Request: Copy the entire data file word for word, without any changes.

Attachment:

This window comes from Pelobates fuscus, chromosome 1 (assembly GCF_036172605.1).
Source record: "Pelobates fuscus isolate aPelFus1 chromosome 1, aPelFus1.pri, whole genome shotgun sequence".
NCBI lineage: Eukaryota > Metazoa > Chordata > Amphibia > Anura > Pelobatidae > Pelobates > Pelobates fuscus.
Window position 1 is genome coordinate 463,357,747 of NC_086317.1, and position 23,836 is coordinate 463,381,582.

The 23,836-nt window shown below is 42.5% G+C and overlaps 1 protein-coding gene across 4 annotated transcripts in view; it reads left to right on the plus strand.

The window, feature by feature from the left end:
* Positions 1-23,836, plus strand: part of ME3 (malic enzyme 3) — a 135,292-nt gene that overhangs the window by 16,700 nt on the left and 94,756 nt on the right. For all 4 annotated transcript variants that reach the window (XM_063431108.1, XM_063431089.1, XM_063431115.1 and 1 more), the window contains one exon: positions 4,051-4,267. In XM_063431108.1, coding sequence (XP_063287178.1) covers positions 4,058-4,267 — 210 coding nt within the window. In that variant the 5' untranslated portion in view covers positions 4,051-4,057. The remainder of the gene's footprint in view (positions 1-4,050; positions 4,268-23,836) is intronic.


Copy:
This window comes from Pelobates fuscus, chromosome 1 (assembly GCF_036172605.1).
Source record: "Pelobates fuscus isolate aPelFus1 chromosome 1, aPelFus1.pri, whole genome shotgun sequence".
NCBI lineage: Eukaryota > Metazoa > Chordata > Amphibia > Anura > Pelobatidae > Pelobates > Pelobates fuscus.
Window position 1 is genome coordinate 463,357,747 of NC_086317.1, and position 23,836 is coordinate 463,381,582.

The 23,836-nt window shown below is 42.5% G+C and overlaps 1 protein-coding gene across 4 annotated transcripts in view; it reads left to right on the plus strand.

The window, feature by feature from the left end:
* Positions 1-23,836, plus strand: part of ME3 (malic enzyme 3) — a 135,292-nt gene that overhangs the window by 16,700 nt on the left and 94,756 nt on the right. For all 4 annotated transcript variants that reach the window (XM_063431108.1, XM_063431089.1, XM_063431115.1 and 1 more), the window contains one exon: positions 4,051-4,267. In XM_063431108.1, coding sequence (XP_063287178.1) covers positions 4,058-4,267 — 210 coding nt within the window. In that variant the 5' untranslated portion in view covers positions 4,051-4,057. The remainder of the gene's footprint in view (positions 1-4,050; positions 4,268-23,836) is intronic.